The final time that we hear the chorus its meaning has completely changed. No doubt this is a mantra the lady has said to many different people. The protagonist wasn’t any more special than Jose was, when Jose first heard her say the words.

Another example of this lyrical technique at work is in the song Brandy by the band Looking Glass. The content of this song is in many ways similar to the previous one: a girl named Brandy works in the bar of a harbor town and is approached by many men wishing to marry her. The recycled chorus appears throughout the song: first, the chorus is a question, then it’s an answer to its own question, and then it’s a chilling conclusion.

Brandy is serving whiskey to a sea of sailors:

They say “Brandy, fetch another round”
She serves them whiskey and wine

And then we get to the chorus:

The sailors say, “Brandy, you’re a fine girl…
What a good wife you would be
Yeah, your eyes could steal a sailor from the sea”

It’s certainly a poetic way of asking a barmaid out, and perhaps some of the patrons mean it. The chorus is phrased in such a way that it lingers as a question, however. “What a good wife you would be…” They’re essentially asking: “Brandy, why aren’t you married?” Brandy’s reasons for turning down all her suitors are explained in the next two stanzas.

Brandy wears a braided chain
Made of finest silver from the north of Spain
A locket that bears the name
Of a man that Brandy loved

He came on a summer’s day
Bringing gifts from far away
But he made it clear he couldn’t stay
No harbor was his home

It’s curious that the past simple is used here: “the man that Brandy loved.” Did he die? Did she never see him again after that initial meeting? In the chorus, the praise of the group of sailors is repeated by this single one, but the last line of the chorus is changed to explain why they didn’t end up together.

The sailor said, “Brandy, you’re a fine girl
What a good wife you would be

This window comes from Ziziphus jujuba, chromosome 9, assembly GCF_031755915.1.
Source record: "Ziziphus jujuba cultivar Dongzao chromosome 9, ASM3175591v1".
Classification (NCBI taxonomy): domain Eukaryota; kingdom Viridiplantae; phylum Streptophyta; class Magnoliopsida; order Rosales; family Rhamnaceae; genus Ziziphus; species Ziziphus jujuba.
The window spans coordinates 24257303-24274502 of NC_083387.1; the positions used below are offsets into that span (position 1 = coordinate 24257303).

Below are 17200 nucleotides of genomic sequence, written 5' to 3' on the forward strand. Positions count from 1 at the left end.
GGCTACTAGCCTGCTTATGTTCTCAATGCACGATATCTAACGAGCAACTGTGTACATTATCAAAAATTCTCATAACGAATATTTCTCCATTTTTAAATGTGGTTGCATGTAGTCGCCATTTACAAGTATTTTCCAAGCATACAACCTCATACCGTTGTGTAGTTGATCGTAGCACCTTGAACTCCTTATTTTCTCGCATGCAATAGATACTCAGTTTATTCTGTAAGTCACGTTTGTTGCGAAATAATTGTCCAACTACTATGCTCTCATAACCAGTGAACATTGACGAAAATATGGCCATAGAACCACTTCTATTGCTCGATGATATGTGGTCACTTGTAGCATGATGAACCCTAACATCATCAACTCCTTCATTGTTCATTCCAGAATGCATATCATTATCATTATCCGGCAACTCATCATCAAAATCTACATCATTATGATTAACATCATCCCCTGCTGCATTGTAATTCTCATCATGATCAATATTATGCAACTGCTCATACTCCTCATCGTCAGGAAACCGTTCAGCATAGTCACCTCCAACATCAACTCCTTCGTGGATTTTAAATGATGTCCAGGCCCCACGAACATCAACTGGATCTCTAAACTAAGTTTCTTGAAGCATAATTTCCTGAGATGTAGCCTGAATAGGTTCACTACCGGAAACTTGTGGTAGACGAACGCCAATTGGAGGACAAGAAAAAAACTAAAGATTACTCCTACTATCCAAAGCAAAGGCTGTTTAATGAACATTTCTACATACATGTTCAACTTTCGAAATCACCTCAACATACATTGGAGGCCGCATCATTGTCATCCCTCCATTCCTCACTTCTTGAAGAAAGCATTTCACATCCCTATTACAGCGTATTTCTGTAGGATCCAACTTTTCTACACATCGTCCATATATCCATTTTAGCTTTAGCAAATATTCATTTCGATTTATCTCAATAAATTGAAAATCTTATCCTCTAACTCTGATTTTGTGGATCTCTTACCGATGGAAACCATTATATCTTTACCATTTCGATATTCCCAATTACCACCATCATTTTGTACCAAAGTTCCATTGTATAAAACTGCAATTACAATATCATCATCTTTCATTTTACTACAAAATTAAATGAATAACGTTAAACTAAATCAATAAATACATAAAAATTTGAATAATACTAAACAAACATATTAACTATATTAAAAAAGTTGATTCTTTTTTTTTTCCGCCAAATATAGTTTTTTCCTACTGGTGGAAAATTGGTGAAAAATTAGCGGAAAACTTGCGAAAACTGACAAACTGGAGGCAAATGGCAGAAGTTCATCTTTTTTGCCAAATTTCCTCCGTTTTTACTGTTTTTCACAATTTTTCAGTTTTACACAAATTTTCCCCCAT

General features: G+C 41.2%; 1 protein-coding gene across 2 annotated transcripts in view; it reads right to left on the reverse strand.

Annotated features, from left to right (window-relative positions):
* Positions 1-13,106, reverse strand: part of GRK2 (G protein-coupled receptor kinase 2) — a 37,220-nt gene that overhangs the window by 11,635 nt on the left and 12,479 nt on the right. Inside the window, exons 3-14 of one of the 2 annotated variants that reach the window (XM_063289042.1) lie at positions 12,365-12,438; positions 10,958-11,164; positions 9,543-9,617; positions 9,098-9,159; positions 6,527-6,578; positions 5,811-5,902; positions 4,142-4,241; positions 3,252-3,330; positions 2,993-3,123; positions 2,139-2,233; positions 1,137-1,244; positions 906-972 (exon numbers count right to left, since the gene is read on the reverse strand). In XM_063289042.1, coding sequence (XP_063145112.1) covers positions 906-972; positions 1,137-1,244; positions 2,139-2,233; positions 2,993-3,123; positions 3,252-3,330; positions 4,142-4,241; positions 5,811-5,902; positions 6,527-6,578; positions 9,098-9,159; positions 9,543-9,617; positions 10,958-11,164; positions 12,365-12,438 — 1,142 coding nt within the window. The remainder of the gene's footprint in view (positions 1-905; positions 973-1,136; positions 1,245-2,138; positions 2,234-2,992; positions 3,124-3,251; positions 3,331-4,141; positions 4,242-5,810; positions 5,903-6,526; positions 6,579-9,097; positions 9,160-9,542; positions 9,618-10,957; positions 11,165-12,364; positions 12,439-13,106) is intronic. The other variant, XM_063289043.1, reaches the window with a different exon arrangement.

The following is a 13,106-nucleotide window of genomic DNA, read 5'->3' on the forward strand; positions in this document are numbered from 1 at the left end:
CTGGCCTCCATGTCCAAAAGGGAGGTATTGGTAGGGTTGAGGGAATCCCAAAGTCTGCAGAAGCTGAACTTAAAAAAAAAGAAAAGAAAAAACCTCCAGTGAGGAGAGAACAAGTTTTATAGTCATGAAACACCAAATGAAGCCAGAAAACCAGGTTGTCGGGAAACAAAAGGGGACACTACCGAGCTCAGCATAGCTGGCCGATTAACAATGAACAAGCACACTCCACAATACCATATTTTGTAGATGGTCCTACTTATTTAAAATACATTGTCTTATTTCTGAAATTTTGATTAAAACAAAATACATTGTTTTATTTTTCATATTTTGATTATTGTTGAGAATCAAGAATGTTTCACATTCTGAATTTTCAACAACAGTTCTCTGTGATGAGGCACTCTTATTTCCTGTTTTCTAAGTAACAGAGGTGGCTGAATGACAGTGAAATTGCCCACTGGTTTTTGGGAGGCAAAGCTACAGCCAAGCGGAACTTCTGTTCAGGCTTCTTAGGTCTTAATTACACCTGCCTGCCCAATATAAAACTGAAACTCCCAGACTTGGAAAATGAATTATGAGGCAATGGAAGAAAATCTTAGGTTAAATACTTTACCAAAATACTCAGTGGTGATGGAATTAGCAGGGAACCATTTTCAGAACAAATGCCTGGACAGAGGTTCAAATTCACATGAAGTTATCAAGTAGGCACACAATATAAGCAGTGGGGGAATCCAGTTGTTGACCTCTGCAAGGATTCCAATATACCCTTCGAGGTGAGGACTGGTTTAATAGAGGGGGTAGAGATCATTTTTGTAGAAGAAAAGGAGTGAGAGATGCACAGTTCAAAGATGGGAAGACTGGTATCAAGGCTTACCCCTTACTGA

But my life, my love and my lady is the sea”

It’s a tragic love story, reminiscent of what many couples go through during wartime. However, the reason for the separation isn’t war, it’s that Brandy’s sailor loves the ocean too much. The previous chorus stated that “your eyes could steal a sailor from the sea”, but now the listener hears that, tragically, this isn’t true. Now, the concluding line of the chorus comes as a slap to the face: the man that brandy loved declared he was already married to the sea. Perhaps this is why Brandy no longer seeks a relationship any sailor. She’s been burned in the past, and she’s still in love.

The story concludes with Brandy walking through the silent harbor town each night, as she hears her lover’s final words. The chorus repeats itself twice at the conclusion, like an echo, to reflect this.

But my life, my love and my lady is the sea.

Let me know if you can think of any songs that do something similar.



Lurie, E. (1973). Brandy (You’re a Fine Girl) [Song]. Lyrics retrieved from

Farrell, W., Hart B. & Boyce, T. (1962). Come a Little Bit Closer [Song]. Lyrics retrieved from

Jay & The Americans. “Come A Little Bit Closer.” Come A Little Bit Closer: The Best of Jay & The Americans, Capitol Records, 1964. Spotify,

Looking Glass. “Brandy (You’re a Fine Girl).” Looking Glass, Sony Music Entertainment, 1972. Spotify,